This meta-analysis has provided evidence that women were more likely to justify IPVAW than men in sub-Saharan Africa. We found that the better the country economic status, adult female and male literacy rate, gender development index, human development index the higher the sex disparities in attitudes toward IPVAW. However, it is important to note that there was high heterogeneity in sex differences in attitudes towards IPVAW across countries. Thus, suggesting that multifaceted geographically differentiated intervention may represent a potentially effective approach for addressing issues related to IPVAW in sub-Saharan Africa and policies have to be tailored to country-specific conditions.
World Health Organization: World report on violence and health. 2002, Geneva: WHO
Watts C, Zimmerman C: Violence against women: global scope and magnitude. Lancet. 2002, 359 (9313): 1232-1237. 10.1016/S0140-6736(02)08221-1.
Campbell J, Jones AS, Dienemann J, Kub J, Schollenberger J, O'Campo P, Gielen AC, Wynne C: Intimate partner violence and physical health consequences. Arch Intern Med. 2002, 162 (10): 1157-1163. 10.1001/archinte.162.10.1157.
Bates LM, Schuler SR, Islam F, Islam K: Socioeconomic factors and processes associated with domestic violence in rural Bangladesh. Int Fam Plan Perspect. 2004, 30 (4): 190-199.
Jewkes R: Intimate partner violence: causes and prevention. Lancet. 2002, 359 (9315): 1423-1429. 10.1016/S0140-6736(02)08357-5.
Burazeri G, Roshi E, Jewkes R, Jordan S, Bjegovic V, Laaser U: Factors associated with spousal physical violence in Albania: cross sectional study. Bmj. 2005, 331 (7510): 197-201. 10.1136/bmj.331.7510.197.
Ellsberg MC, Pena R, Herrera A, Liljestrand J, Winkvist A: Wife abuse among women of childbearing age in Nicaragua. Am J Public Health. 1999, 89 (2): 241-244. 10.2105/AJPH.89.2.241.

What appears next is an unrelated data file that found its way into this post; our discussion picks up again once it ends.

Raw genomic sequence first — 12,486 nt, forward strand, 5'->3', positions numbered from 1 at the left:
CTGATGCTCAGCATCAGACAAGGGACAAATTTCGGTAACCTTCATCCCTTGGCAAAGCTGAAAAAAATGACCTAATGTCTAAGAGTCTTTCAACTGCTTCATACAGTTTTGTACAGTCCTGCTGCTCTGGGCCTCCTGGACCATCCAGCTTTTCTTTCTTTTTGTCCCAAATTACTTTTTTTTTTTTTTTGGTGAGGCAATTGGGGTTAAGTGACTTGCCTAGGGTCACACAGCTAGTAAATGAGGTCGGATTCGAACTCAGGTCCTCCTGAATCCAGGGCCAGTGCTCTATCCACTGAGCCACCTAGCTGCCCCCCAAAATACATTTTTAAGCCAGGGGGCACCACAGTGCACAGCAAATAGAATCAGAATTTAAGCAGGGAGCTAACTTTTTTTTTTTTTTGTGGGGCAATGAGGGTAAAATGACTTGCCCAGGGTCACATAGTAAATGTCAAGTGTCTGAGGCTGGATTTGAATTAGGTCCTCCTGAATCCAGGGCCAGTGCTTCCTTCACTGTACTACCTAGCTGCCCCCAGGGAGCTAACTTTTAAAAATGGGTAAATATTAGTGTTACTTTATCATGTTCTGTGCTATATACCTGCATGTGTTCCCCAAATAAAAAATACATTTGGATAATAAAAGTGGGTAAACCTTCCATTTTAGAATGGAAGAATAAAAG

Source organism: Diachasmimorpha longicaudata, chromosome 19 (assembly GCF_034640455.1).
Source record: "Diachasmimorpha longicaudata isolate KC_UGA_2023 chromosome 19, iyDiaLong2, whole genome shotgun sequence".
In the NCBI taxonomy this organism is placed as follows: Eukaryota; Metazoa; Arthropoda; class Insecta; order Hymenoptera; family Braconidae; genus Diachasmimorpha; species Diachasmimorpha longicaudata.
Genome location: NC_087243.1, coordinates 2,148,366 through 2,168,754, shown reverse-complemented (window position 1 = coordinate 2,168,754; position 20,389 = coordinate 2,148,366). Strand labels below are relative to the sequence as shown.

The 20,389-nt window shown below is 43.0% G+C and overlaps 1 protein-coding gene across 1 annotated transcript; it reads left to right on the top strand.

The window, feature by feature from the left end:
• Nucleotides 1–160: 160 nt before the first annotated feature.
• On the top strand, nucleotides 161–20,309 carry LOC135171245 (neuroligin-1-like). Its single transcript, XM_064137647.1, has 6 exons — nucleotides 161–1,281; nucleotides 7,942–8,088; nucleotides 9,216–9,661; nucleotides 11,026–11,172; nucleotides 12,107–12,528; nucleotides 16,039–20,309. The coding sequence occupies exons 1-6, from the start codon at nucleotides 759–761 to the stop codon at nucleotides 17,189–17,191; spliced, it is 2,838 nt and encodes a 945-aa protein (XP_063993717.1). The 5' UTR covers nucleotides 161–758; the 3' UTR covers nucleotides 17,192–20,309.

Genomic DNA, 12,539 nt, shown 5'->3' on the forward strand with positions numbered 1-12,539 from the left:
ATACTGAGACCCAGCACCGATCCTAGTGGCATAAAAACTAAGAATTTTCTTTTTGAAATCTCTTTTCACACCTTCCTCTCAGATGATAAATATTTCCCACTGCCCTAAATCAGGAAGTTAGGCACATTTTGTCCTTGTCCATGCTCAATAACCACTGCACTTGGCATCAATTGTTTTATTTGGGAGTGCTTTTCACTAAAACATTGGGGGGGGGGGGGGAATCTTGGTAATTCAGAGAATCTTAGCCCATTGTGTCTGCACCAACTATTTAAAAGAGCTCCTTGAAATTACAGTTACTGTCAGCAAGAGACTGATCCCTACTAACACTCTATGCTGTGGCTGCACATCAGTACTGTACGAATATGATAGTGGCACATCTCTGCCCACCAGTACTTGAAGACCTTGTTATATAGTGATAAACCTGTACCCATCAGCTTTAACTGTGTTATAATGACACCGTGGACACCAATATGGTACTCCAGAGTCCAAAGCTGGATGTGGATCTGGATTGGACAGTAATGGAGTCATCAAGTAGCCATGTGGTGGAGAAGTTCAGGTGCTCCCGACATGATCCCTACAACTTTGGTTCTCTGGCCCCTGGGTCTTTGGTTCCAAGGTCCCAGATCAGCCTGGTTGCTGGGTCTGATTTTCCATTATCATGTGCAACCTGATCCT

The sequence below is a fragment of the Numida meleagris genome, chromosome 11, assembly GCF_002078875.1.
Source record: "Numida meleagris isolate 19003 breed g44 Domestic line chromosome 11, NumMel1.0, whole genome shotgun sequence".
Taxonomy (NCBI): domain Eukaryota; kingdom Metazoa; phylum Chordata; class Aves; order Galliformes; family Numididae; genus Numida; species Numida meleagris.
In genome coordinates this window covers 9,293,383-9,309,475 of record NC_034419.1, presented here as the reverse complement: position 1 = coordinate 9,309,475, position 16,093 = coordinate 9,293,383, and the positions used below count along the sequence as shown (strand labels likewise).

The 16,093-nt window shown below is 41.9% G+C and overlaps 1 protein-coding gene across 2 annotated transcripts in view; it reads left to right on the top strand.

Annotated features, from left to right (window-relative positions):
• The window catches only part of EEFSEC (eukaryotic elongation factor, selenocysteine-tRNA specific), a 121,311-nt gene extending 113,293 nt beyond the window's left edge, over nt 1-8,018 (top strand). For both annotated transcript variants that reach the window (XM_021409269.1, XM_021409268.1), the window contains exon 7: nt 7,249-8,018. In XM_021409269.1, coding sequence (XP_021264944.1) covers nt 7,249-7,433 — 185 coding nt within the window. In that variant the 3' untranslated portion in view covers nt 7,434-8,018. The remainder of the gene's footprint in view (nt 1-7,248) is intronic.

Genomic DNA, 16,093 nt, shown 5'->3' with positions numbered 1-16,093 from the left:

Jewkes R, Levin J, Penn-Kekana L: Risk factors for domestic violence: findings from a South African cross-sectional study. Soc Sci Med. 2002, 55 (9): 1603-1617. 10.1016/S0277-9536(01)00294-5.
Kantor GK, Straus MA: Substance abuse as a precipitant of wife abuse victimizations. Am J Drug Alcohol Abuse. 1989, 15 (2): 173-189. 10.3109/00952998909092719.
Martin SL, Kilgallen B, Tsui AO, Maitra K, Singh KK, Kupper LL: Sexual behaviors and reproductive health outcomes: associations with wife abuse in India. Jama. 1999, 282 (20): 1967-1972. 10.1001/jama.282.20.1967.
Martin SL, Moracco KE, Garro J, Tsui AO, Kupper LL, Chase JL, Campbell JC: Domestic violence across generations: findings from northern India. Int J Epidemiol. 2002, 31 (3): 560-572. 10.1093/ije/31.3.560.
Martin SL, Tsui AO, Maitra K, Marinshaw R: Domestic violence in northern India. Am J Epidemiol. 1999, 150 (4): 417-426.
Sorenson SB, Upchurch DM, Shen H: Violence and injury in marital arguments: risk patterns and gender differences. Am J Public Health. 1996, 86 (1): 35-40.
Faramarzi M, Esmailzadeh S, Mosavi S: A comparison of abused and non-abused women's definitions of domestic violence and attitudes to acceptance of male dominance. European journal of obstetrics, gynecology, and reproductive biology. 2005, 122 (2): 225-231. 10.1016/j.ejogrb.2004.11.047.
Hanson RK, Cadsky O, Harris A, Lalonde C: Correlates of battering among 997 men: family history, adjustment, and attitudinal differences. Violence Vict. 1997, 12 (3): 191-208.